There are also special items that can be used during levels in Magic Cat Story but that’s where the in-app purchases come into play. In-app purchases abound in Magic Cat Story and buying things from the store will almost always make the levels of the game easier to complete. Magic cards and blocks can be purchased for added boosts. Cute outfits can be unlocked and purchased to give Kevin special abilities while wearing them.
The most annoying of the in-app purchases in Magic Cat Story are the limitations put on gameplay that making payments will remove. For example, there are special tools to help deal with certain obstacles during levels that have to “recharge” before using again. If you pay you can use the tool during it’s cool down time. If you run out of moves before completing the level’s objective, then you can pay for more moves in order to keep playing and beat the level.
Those limitations don’t stop you from playing the game though, it just makes it harder. If you run out of “lives” by repeatedly failing levels then you not only can’t move onto the next level, but you can’t play the game until those hearts have refreshed by the next day. Of course players can keep playing if they just buy more lives. This limitation wouldn’t be necessary if you could simply pay for the game up front.
Leaderboards and Facebook connectivity enable Magic Cat Story players to share their top scores with friends. In fact the game aggressively pushes Facebook connectivity, which can get kind-of annoying. Adding friends from Facebook and posting updates to your page will gain you in-game rewards, and you will be constantly reminded how easily you can connect to Facebook through the game.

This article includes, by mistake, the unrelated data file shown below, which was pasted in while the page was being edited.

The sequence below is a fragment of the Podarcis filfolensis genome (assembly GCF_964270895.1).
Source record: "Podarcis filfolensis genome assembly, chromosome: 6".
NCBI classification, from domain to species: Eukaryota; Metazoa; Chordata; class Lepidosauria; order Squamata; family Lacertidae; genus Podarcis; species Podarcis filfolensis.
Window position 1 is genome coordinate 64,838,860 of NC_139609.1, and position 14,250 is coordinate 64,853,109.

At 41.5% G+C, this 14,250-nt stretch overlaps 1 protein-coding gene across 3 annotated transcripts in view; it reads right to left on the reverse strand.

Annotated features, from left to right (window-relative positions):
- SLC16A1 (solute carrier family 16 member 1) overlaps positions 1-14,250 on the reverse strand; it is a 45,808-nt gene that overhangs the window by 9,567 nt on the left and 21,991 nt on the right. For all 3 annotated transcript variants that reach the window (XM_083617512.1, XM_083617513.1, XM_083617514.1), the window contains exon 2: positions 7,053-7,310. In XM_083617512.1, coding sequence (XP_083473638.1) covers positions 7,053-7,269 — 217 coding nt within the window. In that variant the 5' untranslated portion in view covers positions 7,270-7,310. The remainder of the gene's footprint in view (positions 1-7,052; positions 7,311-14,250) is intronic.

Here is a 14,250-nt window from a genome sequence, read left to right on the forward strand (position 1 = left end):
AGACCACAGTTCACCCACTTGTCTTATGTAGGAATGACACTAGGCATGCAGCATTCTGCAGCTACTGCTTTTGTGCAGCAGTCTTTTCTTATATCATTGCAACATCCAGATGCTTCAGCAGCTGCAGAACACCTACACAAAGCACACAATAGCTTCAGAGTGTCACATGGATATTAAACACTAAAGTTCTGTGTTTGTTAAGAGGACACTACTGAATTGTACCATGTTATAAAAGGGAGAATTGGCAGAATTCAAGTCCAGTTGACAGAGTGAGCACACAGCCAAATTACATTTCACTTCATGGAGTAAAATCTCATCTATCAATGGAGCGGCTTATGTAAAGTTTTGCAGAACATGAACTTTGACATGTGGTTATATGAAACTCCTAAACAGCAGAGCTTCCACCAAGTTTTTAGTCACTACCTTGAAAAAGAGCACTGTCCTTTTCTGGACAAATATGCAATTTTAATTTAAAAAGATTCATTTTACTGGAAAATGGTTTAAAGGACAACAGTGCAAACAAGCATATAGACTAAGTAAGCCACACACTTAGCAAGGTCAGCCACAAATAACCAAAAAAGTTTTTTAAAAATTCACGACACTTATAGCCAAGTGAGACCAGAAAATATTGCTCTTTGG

At the end of an episode, players will face a boss battle. These special levels are pretty fun, with matched tiles dealing damaging attacks to the opposing villain. Villains contribute an added challenge to Magic Cat Story by literally changing the playing field and making players adjust on the fly.
The boss’ intermitant attacks will change the color of tiles or remove special trapped items like fruit, making it more difficult make matches and deal damage. Getting a boss’s health bar down to zero will win you the fight.
Boss battles can be played on four differnet difficulty levels ranging from hard to easy. The more in-game currency you pay the easier the battle will be. Not paying anything at all will result in playing on hard mode.
There are also in-game events that players can get rewards for. These events range from Facebook activities, like posting screenshots of your favorite play’s, to completing high level boss battles. Accessed from the main world screen, events are a great way to conect with other players and get some much needed in-game currency.
Not making any in-game purchases for Magic Cat Story will definitely make the game more difficult; however, fans of match 3 games won’t find it too challenging. While the strategy isn’t super challenging in Magic Cat Story, it’s still a fun, casual gaming experience if you aren’t too bothered by the in-app purchases. The game get’s an A for cuteness and is great for kids if you disable in-app purchases.
This game was downloaded by the reviewer and reviewed on a Samsung Galaxy S4.
Magic Cat Story is cute and well made however, the strategy is weak and the in-app purchases and facebook connectivity is a little heavy handed.